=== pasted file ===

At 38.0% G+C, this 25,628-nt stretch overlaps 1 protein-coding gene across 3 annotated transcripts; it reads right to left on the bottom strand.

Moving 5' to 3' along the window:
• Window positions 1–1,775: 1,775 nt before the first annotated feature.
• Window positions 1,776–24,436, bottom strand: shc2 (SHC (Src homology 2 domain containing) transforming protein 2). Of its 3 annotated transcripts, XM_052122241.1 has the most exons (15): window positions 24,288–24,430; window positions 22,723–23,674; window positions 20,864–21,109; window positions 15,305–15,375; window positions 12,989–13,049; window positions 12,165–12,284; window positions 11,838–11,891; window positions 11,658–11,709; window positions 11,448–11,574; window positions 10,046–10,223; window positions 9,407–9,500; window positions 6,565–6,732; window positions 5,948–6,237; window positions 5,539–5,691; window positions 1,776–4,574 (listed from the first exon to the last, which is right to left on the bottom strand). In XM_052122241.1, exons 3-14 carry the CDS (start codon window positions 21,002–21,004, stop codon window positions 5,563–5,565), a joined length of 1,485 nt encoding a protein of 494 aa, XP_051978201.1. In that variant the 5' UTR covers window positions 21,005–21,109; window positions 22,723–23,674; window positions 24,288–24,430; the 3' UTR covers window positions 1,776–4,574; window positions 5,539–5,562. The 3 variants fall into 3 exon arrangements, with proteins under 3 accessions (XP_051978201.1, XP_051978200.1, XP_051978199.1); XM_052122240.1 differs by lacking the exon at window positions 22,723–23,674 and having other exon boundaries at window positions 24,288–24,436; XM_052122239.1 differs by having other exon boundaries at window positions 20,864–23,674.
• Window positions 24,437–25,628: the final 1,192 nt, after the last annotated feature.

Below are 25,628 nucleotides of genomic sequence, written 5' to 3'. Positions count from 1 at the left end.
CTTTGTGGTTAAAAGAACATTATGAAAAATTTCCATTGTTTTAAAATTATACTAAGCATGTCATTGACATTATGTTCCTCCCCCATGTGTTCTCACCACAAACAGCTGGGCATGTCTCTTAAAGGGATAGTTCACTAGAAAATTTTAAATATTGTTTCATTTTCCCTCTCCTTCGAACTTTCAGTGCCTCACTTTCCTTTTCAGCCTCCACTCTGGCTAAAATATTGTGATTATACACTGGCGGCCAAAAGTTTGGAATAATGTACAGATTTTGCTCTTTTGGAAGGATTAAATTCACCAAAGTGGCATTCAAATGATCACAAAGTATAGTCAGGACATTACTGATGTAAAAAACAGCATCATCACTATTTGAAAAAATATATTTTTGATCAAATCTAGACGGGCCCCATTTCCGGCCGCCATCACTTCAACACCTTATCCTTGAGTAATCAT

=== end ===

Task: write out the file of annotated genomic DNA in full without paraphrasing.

At 38.0% G+C, this 25,628-nt stretch overlaps 1 protein-coding gene across 3 annotated transcripts; it reads right to left on the bottom strand.

Moving 5' to 3' along the window:
• Window positions 1–1,775: 1,775 nt before the first annotated feature.
• Window positions 1,776–24,436, bottom strand: shc2 (SHC (Src homology 2 domain containing) transforming protein 2). Of its 3 annotated transcripts, XM_052122241.1 has the most exons (15): window positions 24,288–24,430; window positions 22,723–23,674; window positions 20,864–21,109; window positions 15,305–15,375; window positions 12,989–13,049; window positions 12,165–12,284; window positions 11,838–11,891; window positions 11,658–11,709; window positions 11,448–11,574; window positions 10,046–10,223; window positions 9,407–9,500; window positions 6,565–6,732; window positions 5,948–6,237; window positions 5,539–5,691; window positions 1,776–4,574 (listed from the first exon to the last, which is right to left on the bottom strand). In XM_052122241.1, exons 3-14 carry the CDS (start codon window positions 21,002–21,004, stop codon window positions 5,563–5,565), a joined length of 1,485 nt encoding a protein of 494 aa, XP_051978201.1. In that variant the 5' UTR covers window positions 21,005–21,109; window positions 22,723–23,674; window positions 24,288–24,430; the 3' UTR covers window positions 1,776–4,574; window positions 5,539–5,562. The 3 variants fall into 3 exon arrangements, with proteins under 3 accessions (XP_051978201.1, XP_051978200.1, XP_051978199.1); XM_052122240.1 differs by lacking the exon at window positions 22,723–23,674 and having other exon boundaries at window positions 24,288–24,436; XM_052122239.1 differs by having other exon boundaries at window positions 20,864–23,674.
• Window positions 24,437–25,628: the final 1,192 nt, after the last annotated feature.

Below are 25,628 nucleotides of genomic sequence, written 5' to 3'. Positions count from 1 at the left end.
CTTTGTGGTTAAAAGAACATTATGAAAAATTTCCATTGTTTTAAAATTATACTAAGCATGTCATTGACATTATGTTCCTCCCCCATGTGTTCTCACCACAAACAGCTGGGCATGTCTCTTAAAGGGATAGTTCACTAGAAAATTTTAAATATTGTTTCATTTTCCCTCTCCTTCGAACTTTCAGTGCCTCACTTTCCTTTTCAGCCTCCACTCTGGCTAAAATATTGTGATTATACACTGGCGGCCAAAAGTTTGGAATAATGTACAGATTTTGCTCTTTTGGAAGGATTAAATTCACCAAAGTGGCATTCAAATGATCACAAAGTATAGTCAGGACATTACTGATGTAAAAAACAGCATCATCACTATTTGAAAAAATATATTTTTGATCAAATCTAGACGGGCCCCATTTCCGGCCGCCATCACTTCAACACCTTATCCTTGAGTAATCAT